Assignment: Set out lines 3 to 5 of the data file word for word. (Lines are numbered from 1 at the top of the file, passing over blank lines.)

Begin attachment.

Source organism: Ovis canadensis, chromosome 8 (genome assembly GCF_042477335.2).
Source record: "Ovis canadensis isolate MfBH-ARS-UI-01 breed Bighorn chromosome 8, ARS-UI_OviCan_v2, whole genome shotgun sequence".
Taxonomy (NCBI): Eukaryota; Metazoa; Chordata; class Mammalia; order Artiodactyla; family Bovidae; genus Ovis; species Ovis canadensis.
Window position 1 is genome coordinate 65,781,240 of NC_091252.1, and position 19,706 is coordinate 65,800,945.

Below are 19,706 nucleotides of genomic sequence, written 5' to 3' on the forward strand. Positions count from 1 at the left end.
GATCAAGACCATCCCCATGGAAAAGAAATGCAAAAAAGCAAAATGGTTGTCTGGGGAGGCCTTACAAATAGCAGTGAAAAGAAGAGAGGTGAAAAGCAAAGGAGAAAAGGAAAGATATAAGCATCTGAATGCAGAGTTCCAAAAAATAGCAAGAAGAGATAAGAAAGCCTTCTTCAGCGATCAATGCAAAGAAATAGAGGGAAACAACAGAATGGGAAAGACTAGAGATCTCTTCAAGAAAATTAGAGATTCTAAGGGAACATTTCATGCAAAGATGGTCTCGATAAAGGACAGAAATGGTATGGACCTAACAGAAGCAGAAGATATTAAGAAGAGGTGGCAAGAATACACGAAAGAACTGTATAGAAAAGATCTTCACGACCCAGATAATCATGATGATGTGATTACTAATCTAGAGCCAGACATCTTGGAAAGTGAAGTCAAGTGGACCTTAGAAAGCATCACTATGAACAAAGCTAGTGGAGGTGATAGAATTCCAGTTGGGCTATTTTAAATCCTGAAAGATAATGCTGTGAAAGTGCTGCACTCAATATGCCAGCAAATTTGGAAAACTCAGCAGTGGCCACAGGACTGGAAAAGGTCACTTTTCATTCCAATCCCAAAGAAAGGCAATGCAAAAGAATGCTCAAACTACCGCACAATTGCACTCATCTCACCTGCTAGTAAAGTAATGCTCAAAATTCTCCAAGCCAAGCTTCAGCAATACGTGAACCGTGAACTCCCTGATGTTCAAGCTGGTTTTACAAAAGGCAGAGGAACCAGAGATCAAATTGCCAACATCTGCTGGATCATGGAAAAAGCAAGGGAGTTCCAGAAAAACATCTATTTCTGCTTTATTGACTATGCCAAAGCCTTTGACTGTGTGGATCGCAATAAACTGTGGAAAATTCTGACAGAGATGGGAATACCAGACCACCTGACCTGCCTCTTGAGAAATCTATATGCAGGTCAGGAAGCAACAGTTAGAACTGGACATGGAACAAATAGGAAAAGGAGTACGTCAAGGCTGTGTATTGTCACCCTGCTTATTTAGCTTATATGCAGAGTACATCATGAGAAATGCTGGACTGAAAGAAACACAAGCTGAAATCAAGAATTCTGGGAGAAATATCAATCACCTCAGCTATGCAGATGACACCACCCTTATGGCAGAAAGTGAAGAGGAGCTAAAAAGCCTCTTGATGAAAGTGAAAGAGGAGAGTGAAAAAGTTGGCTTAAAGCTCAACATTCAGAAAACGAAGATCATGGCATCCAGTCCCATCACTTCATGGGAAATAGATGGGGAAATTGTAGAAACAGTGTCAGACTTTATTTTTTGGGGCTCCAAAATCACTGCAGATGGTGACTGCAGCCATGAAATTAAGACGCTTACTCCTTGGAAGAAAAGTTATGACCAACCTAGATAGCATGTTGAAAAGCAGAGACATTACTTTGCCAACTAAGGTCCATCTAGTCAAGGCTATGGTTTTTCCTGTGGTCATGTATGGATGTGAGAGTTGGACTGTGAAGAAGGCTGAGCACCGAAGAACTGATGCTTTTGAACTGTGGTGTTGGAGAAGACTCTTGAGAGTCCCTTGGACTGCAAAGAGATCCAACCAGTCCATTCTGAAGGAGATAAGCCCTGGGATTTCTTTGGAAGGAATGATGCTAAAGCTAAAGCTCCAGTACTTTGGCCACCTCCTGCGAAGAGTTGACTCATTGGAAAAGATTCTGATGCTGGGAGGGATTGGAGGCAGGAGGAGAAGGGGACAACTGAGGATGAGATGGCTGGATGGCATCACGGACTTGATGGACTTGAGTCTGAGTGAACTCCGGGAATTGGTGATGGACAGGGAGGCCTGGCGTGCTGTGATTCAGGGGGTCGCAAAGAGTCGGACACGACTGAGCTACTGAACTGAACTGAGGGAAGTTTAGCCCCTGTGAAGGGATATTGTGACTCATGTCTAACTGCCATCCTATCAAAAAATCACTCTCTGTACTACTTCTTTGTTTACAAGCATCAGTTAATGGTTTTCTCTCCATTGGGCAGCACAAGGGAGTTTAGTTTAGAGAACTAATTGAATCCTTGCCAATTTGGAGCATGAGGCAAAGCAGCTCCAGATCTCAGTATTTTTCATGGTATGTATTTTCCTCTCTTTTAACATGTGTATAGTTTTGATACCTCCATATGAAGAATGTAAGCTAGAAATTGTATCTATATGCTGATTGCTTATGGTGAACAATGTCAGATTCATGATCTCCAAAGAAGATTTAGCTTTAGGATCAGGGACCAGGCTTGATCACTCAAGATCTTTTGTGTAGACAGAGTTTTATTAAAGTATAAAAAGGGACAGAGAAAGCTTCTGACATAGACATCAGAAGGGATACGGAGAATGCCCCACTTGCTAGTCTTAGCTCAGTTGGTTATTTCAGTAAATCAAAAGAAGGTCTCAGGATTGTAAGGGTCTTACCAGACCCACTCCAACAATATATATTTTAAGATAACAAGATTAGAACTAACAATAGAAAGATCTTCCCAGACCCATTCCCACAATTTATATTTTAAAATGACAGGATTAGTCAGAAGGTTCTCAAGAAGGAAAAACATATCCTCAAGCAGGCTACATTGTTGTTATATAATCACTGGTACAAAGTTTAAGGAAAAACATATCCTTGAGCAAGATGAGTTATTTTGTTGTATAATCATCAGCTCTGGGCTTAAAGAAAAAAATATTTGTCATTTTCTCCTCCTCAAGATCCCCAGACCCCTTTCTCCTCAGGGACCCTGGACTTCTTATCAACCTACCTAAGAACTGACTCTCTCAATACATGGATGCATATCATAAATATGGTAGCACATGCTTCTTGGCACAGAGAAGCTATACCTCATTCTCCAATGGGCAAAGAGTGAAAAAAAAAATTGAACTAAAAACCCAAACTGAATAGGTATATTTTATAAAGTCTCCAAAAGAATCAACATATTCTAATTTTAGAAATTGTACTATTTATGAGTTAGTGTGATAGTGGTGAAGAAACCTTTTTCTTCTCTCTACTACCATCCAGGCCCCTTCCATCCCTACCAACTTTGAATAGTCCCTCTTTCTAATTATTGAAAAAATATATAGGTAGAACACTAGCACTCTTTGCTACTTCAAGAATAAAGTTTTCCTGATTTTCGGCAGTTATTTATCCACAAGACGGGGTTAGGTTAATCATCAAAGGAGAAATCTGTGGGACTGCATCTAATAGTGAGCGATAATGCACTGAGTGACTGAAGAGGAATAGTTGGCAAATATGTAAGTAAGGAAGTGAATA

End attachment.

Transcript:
Taxonomy (NCBI): Eukaryota; Metazoa; Chordata; class Mammalia; order Artiodactyla; family Bovidae; genus Ovis; species Ovis canadensis.
Window position 1 is genome coordinate 65,781,240 of NC_091252.1, and position 19,706 is coordinate 65,800,945.

Below are 19,706 nucleotides of genomic sequence, written 5' to 3' on the forward strand. Positions count from 1 at the left end.